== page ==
As a social media marketer, one of your primary goals is to distribute content across social channels to drive traffic to your site. You post content on various networks, try to build engagement and hope that it translates into page views. The problem is, the degree to which social engagement translates into page views has never been quantified.
After analyzing thousands of articles posted on Facebook, Twitter and StumbleUpon, we discovered the following:
- Overall, a 10% increase in social actions (i.e. shares, tweets, etc.) led to a 9.8-14.4% increase in social referrals. 
- Content posted on Facebook almost exactly mirrored this relationship since Facebook makes up such a large percentage of total social sharing.
- Interestingly, content posted on Twitter saw an even bigger lift – a 10% increase in social actions led to a 10.8-15.1% increase in social referrals.
What exactly does this mean for you? Optimizing your social media posts for higher engagement will drive more traffic to your site. You can follow a few basic tips to generate more engagement:
- Use high quality images and videos (especially with Facebook’s autoplay feature), as people are drawn to visual content.
- Insert hashtags whenever appropriate to show up more frequently in search.
- Keep posts brief for readability and to make it easy for users to share on networks with character limitations, like Twitter.
- Include a call to action (CTA) asking users to share your post.
For a more in-depth look into driving engagement, check out this excellent post by social media rockstar Jeff Bullas. You can also read this post for more tips on how to use data to inform your content strategy.
For those interested, here’s an in depth view of how we reached the above conclusions:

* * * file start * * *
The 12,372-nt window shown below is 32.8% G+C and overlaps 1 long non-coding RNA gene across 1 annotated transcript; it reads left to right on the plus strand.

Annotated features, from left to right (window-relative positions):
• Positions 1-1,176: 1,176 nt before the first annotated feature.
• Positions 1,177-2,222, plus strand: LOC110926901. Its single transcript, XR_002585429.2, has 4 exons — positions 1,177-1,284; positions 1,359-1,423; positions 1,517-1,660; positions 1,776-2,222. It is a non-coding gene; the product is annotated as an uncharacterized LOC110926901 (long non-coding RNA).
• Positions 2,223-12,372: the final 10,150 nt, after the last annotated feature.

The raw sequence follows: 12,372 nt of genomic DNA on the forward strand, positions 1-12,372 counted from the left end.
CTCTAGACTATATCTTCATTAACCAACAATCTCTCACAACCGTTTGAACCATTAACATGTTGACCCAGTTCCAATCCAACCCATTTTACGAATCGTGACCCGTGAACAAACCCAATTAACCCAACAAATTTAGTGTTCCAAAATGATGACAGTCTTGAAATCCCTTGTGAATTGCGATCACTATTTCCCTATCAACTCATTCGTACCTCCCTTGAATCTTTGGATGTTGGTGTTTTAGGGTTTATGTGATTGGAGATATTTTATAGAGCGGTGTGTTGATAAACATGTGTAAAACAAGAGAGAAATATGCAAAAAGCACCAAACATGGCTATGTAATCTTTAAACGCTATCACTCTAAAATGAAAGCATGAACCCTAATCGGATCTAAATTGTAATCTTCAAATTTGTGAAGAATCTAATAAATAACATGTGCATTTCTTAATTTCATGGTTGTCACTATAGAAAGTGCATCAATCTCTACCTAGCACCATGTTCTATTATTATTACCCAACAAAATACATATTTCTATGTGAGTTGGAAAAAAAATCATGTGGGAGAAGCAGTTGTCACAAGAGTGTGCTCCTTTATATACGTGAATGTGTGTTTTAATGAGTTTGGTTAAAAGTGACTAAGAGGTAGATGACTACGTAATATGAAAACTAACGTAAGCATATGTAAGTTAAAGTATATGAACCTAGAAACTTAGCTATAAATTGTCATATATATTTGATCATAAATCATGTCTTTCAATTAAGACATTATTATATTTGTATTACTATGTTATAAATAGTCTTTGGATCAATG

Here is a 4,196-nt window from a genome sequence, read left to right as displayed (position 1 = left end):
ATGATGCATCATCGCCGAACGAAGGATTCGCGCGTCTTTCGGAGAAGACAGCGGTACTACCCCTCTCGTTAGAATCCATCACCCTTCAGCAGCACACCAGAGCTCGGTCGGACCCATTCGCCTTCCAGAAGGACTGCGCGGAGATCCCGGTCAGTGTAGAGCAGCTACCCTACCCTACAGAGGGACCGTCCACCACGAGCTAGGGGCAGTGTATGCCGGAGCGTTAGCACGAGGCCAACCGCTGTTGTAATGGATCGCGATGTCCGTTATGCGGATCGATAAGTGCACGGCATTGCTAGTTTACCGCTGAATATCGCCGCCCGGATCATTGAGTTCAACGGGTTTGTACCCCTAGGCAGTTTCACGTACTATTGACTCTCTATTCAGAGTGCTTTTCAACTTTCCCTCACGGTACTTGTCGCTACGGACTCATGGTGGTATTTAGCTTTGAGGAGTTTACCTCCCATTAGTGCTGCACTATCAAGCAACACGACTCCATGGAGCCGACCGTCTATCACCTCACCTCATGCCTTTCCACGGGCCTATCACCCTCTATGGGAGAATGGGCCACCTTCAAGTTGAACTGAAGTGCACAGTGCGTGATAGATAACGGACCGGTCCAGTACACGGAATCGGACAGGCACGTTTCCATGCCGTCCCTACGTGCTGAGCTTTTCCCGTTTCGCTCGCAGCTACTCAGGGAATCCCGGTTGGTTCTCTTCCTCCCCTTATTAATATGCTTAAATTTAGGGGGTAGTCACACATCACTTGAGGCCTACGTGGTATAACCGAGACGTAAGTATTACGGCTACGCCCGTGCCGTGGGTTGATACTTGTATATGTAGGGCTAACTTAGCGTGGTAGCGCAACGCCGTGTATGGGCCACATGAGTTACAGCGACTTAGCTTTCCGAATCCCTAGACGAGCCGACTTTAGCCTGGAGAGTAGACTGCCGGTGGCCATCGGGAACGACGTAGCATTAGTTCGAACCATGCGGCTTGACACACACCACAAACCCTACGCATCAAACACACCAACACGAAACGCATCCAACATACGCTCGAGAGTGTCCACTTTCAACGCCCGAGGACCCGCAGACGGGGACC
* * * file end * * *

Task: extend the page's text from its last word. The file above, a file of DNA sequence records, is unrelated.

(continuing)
First, we looked at the ratio of social referrals to social actions. Unexpectedly, we found that the distribution of this ratio was not normal – the standard deviation was massive. This indicated a skewed distribution, and the histogram showed something much closer to a gamma distribution, primarily due to some extreme outliers.
To account for this skew, we used logarithmic transformation to help moderate the extreme cases. We also removed content with less than 10 social actions and social referrals to ensure there was enough activity to draw an accurate conclusion. Finally, we assumed that the extreme 0.1% of data points were outliers and removed them.
After these transformations, we saw a perfectly bell-shaped normal distribution with a standard deviation two orders of magnitude lower than the original histogram. Since the processed conversion rates were normally distributed, we could extract the results at a 95% confidence interval.
 It’s important to note these results are dependent on factors like the size of your social media audience and the type of content you produce.
About Adam Orshan
Adam is a Content Analyst at SimpleReach and tends to make somewhat obscure references.View all posts by Adam Orshan »